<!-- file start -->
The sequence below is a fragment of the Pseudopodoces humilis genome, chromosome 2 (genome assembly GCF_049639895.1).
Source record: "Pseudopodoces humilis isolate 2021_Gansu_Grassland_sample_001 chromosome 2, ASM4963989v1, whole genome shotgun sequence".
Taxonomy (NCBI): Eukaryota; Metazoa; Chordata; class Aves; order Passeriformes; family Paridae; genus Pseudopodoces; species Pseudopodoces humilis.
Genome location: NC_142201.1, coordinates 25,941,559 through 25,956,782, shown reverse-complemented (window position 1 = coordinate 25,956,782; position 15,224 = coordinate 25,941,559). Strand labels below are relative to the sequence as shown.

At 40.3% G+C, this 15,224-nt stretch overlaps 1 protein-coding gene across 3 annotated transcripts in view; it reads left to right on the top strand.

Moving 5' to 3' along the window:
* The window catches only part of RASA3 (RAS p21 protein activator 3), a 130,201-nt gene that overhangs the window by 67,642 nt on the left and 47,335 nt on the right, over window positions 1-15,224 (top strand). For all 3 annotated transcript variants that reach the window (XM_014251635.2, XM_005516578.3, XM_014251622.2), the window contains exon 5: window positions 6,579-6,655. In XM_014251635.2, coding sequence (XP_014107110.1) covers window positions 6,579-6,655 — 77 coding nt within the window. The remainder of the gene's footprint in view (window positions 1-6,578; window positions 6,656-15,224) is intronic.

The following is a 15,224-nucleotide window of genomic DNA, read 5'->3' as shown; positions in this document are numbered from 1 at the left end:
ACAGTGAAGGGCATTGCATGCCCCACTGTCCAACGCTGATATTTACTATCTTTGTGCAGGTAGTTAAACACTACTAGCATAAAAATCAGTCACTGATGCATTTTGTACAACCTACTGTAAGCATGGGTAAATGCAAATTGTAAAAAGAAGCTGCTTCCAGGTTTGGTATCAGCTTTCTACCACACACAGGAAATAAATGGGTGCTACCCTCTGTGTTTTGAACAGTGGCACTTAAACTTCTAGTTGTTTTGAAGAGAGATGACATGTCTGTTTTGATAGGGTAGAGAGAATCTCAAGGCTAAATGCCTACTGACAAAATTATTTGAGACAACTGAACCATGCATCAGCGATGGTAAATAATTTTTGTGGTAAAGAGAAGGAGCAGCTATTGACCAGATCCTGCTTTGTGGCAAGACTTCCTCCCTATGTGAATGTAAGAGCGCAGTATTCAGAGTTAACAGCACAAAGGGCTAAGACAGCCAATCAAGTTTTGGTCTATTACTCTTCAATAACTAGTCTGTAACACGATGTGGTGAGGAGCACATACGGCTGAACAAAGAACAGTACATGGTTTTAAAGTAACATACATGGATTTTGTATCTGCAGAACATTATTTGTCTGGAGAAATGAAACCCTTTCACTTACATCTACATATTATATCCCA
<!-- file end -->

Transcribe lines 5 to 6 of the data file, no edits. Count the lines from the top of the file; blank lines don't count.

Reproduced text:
At 40.3% G+C, this 15,224-nt stretch overlaps 1 protein-coding gene across 3 annotated transcripts in view; it reads left to right on the top strand.

Moving 5' to 3' along the window: